Chuck Klosterman Goes to the Future, Looks Back

On the author’s new book, and a work of 60s cult film

Sometime in my very early twenties there was a trend in a certain kind of “documentary” show, on channels like Animal Planet, the Discovery Channel, and (most bizarrely) the History Channel, all premised on predicting a personless future. These shows — The World Without Us, The Future is Wild, Life After People, and Aftermath: Population Zero — particularly delighted in imagining the destruction of everything we currently hold dear (how, exactly, would the Golden Gate Bridge crash into its ocean-bay perimeter, and might it crush any CGI whales along the way?). I’ll confess that I rarely watched any of them, but I did sustain a two-month-long relationship with an art school grad/bakery employee whose conversations, as I recall, almost exclusively consisted of him giving summaries to some of the episodes. I actually enjoyed his episode recaps (more than a few which featured old white scientists seemingly salivating at the thought that their research, on the accelerating rate of corrugated steel decay for instance, might land them on television) — not because of anything in the shows themselves, but for the underlying idea that our planet, once it had gotten rid of us, could come to exist under the control of, say, sentient forest-dwelling squids. There have always been those obsessed with trying to foresee the future, but in those days in particular it seemed as if the culture was experiencing a moment of reckoning. Chalk it up to the image of the Towers falling on September 11th, or a gradually dawning awareness of our global environmental impact. Whatever it was, it appears that the cultural critic Chuck Klosterman is ready for us to experience another time-displacing reckoning.

His new work of non-fiction, But What If We’re Wrong?, approaches predictions of the future from an anthropocentric stance. The book’s subtitle — Thinking About the Present As If It Were the Past — gives a hint to Klosterman’s wide-ranging analysis, in which he considers how future generations might look at ideas that are in vogue or simply unquestioned in our present. As Klosterman himself observes, while no one would quibble with his premise in the abstract (Do you agree there are things our culture highly esteems today that in two hundred years will barely be remembered? Umm, of course), the trouble really begins when we turn and consider the specific. What if the subject we’re talking about is Philip Roth? Or football? Or the U.S. Constitution?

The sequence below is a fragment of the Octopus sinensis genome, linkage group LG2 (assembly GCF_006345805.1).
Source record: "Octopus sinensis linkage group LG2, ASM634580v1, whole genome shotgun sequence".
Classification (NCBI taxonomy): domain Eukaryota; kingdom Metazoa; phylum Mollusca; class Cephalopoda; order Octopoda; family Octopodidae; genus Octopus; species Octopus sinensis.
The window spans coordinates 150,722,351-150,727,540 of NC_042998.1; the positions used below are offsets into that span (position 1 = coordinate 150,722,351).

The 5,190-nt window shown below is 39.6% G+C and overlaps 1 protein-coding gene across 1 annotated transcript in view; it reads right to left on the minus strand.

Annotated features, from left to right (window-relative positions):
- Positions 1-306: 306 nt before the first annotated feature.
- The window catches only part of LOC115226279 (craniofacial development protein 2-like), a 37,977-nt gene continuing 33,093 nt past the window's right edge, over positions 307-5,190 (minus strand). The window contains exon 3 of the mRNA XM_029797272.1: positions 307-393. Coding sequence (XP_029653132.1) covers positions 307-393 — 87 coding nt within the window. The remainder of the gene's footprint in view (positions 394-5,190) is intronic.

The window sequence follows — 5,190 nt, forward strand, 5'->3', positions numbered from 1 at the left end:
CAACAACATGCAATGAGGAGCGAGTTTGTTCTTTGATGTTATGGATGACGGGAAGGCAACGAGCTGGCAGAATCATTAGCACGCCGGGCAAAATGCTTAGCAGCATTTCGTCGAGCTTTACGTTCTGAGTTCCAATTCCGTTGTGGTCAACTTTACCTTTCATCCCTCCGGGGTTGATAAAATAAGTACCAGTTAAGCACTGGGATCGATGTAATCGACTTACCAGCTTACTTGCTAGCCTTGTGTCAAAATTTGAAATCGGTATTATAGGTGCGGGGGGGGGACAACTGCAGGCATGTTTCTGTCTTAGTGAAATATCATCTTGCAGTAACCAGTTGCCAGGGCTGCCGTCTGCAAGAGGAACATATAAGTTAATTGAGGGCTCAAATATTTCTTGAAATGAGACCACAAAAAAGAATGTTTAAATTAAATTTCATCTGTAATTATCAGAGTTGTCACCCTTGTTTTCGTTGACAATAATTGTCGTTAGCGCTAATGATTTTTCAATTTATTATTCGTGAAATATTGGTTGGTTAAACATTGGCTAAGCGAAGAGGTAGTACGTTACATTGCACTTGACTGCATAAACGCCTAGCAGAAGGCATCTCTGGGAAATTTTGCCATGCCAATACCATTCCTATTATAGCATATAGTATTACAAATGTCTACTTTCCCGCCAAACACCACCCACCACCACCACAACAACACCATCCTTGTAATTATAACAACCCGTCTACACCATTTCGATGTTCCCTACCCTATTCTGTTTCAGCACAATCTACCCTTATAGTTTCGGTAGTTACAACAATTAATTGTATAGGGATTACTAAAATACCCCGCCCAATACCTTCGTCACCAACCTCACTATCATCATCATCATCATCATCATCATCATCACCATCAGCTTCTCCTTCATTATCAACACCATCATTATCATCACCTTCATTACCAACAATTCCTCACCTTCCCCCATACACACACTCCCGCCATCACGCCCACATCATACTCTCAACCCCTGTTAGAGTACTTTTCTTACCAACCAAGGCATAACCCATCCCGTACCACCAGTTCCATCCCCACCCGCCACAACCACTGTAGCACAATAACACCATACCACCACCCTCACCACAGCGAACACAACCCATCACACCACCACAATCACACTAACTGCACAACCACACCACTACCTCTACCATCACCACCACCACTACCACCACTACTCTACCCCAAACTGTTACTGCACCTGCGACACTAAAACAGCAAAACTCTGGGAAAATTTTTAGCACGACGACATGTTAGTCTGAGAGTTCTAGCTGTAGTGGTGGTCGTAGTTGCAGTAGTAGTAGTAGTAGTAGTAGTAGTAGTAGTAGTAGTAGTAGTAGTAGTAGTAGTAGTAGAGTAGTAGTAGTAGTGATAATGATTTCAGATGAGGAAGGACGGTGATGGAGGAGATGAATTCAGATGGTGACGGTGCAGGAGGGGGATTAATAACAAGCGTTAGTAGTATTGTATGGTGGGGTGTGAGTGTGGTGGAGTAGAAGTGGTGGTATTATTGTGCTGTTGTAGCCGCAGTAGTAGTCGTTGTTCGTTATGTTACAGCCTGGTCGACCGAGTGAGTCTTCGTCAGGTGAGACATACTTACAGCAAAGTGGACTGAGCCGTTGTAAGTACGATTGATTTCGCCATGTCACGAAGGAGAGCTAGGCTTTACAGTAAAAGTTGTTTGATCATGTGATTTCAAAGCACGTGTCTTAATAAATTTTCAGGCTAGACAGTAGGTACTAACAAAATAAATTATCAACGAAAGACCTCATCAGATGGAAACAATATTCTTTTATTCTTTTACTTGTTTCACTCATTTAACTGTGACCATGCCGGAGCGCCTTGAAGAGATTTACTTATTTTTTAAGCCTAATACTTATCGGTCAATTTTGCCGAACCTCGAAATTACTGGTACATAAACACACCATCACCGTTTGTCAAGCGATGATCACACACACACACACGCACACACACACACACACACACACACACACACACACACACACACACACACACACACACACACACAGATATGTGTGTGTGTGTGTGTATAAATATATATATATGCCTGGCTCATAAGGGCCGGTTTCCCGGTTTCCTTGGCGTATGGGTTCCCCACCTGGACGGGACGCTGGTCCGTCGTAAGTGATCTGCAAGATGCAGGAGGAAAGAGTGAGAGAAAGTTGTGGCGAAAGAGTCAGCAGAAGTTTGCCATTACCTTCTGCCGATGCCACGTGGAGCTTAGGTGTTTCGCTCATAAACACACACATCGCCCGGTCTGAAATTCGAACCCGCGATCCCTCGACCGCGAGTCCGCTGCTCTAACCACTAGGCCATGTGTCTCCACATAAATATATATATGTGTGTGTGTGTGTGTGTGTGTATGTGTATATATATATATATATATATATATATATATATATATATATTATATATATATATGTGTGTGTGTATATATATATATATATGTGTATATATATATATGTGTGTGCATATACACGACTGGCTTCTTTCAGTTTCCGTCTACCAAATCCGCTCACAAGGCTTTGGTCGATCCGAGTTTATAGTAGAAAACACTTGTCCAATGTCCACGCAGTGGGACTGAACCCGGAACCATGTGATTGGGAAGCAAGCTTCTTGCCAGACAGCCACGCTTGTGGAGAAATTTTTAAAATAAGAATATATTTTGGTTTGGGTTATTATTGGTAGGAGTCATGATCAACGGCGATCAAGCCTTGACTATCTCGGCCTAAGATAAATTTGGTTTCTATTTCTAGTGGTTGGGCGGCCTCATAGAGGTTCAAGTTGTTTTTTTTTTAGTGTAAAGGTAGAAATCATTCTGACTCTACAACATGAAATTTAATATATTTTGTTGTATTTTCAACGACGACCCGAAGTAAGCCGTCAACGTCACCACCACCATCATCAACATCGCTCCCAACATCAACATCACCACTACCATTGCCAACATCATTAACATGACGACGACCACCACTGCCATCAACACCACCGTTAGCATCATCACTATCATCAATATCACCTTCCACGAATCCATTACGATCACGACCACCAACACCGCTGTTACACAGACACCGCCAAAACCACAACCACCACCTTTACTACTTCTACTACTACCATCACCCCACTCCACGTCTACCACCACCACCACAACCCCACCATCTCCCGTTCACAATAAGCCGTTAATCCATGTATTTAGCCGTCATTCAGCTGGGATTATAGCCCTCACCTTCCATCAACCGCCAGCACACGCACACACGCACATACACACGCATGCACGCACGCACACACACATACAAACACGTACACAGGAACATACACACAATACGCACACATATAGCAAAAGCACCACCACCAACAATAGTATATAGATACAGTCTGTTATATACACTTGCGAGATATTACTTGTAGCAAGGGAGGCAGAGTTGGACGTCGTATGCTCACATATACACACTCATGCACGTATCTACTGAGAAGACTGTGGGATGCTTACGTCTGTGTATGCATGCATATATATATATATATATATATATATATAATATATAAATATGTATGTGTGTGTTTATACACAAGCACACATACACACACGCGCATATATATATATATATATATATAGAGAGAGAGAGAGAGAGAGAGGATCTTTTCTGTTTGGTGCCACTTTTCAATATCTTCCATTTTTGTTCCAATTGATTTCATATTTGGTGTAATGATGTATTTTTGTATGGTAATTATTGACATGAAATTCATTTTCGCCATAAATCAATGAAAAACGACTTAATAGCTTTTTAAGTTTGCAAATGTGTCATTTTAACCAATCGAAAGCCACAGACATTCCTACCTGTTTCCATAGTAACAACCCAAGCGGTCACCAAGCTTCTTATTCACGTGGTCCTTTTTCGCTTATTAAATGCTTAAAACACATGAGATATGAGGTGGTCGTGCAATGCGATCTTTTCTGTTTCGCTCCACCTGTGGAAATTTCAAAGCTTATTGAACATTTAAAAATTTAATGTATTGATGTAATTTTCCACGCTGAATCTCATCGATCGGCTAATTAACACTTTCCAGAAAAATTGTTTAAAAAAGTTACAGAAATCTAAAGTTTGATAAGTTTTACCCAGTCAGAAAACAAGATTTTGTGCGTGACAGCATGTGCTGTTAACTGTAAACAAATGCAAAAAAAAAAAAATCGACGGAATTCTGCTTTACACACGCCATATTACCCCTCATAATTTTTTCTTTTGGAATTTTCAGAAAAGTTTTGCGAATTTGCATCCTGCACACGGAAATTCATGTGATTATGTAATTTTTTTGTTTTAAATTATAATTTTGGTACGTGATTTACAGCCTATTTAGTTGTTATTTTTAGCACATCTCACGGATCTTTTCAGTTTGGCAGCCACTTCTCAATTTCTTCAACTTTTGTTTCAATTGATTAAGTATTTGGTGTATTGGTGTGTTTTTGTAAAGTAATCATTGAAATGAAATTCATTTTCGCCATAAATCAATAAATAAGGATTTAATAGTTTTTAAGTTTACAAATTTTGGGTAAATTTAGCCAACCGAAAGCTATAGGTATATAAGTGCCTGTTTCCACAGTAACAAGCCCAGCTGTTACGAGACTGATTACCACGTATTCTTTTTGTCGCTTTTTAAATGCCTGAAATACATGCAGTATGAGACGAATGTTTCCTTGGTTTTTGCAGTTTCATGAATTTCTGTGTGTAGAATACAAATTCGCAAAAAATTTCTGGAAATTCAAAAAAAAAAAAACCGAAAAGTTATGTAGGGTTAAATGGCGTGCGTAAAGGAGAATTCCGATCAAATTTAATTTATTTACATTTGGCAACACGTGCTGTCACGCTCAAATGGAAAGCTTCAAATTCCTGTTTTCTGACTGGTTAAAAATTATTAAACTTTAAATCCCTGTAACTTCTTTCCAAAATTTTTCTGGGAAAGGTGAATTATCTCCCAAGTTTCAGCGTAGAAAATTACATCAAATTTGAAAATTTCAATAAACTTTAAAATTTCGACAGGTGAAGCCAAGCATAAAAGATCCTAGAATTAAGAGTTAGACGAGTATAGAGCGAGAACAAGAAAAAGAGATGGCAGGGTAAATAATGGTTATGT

“I just want people to internalize the core premise: that the history of ideas is the history of people being wrong.”

The idea of changing tides — of delayed appreciation on the one hand, or eventual obsolescence on the other — can be consoling and terrifying in equal parts. It took seventy years and a World War for Moby-Dick to be canonized, much less widely read. There may be ten writers in the present time who are household names (three of whom make a living off of their writing alone). Is it a comfort or a mind-numbingly bleak proposition to consider that in three hundred years there will be exactly one writer — probably even just one book — held up as the crowning example of what our culture in these late stages of the American empire had to offer? “Like all writers,” Klosterman confessed in a recent email interview, “I would like to be remembered after I die. But I know that won’t happen.” Even so, Klosterman acknowledges that it will happen for someone. And in his book, he has a lot of fun guessing who.

A pop star in the future. Paul Jones as Stephen Shorter in ‘Privilege’

“I see this book as a way for someone to think about an abstract cultural problem within the limited window of 288 accessible pages, since most sensible people aren’t in a position to spend eighteen months wondering how yet-to-be born humans in some distant future will perceive the age we happen to be living through,” the author summarized. So how does Klosterman go about positioning himself “in some distant future,” looking back at our present? By consulting with a wide array of authorities — from Junot Diaz to Richard Linklater to Neil deGrasse Tyson (only Jennifer Egan and Jonathan Franzen turned him down) — admitting to his biases, and venturing a few guesses as to what these future consumers of culture might have chosen to keep around (Chuck Berry. Lit mags on the dark web that we don’t yet even know about. No sports, but maybe video games — though it must be said that Pokémon Go had not been launched at the time of the book’s publication).